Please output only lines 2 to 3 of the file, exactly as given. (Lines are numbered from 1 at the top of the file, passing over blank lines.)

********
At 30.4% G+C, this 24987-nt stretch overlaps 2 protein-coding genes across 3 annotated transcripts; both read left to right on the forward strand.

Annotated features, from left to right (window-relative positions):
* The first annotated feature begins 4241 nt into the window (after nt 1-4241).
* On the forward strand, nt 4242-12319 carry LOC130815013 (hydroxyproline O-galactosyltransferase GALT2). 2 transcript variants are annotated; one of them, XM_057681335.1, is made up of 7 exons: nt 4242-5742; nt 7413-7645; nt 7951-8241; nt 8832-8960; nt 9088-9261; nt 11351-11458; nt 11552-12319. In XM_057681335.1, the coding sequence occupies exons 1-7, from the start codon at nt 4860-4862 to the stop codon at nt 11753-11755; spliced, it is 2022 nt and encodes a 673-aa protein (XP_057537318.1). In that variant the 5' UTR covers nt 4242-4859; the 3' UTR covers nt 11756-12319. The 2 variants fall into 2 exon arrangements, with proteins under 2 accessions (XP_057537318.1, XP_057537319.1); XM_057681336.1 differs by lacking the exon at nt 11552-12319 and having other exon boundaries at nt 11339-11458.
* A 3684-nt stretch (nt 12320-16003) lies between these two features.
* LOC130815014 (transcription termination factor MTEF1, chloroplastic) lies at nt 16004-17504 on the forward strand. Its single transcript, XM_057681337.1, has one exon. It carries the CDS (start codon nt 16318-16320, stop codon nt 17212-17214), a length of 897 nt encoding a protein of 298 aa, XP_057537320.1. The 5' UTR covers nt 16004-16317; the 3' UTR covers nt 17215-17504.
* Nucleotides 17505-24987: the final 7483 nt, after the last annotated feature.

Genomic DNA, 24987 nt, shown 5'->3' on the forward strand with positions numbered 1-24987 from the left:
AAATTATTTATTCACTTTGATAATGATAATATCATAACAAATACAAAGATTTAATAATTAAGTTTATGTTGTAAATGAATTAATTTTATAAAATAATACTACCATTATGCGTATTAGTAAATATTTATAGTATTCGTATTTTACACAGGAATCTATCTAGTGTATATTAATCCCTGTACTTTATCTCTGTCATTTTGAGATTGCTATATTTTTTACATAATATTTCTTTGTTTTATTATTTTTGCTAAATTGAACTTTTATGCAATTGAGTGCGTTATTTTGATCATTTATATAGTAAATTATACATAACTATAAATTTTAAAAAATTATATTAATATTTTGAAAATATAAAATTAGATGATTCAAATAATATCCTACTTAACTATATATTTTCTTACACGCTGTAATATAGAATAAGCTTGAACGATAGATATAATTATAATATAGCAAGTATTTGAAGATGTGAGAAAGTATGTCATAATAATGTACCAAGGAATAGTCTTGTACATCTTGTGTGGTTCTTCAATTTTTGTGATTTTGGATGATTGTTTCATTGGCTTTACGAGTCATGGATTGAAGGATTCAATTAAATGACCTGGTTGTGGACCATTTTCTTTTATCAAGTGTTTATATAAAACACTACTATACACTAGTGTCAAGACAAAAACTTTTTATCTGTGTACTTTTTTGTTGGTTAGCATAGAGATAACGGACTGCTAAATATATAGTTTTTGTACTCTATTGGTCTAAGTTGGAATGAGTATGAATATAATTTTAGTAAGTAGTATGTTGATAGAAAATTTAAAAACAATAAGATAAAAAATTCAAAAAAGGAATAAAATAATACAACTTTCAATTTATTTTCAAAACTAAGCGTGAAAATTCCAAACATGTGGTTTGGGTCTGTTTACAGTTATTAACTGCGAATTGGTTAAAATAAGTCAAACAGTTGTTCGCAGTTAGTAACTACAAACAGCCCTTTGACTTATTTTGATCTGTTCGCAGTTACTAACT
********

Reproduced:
Annotated features, from left to right (window-relative positions):
* The first annotated feature begins 4241 nt into the window (after nt 1-4241).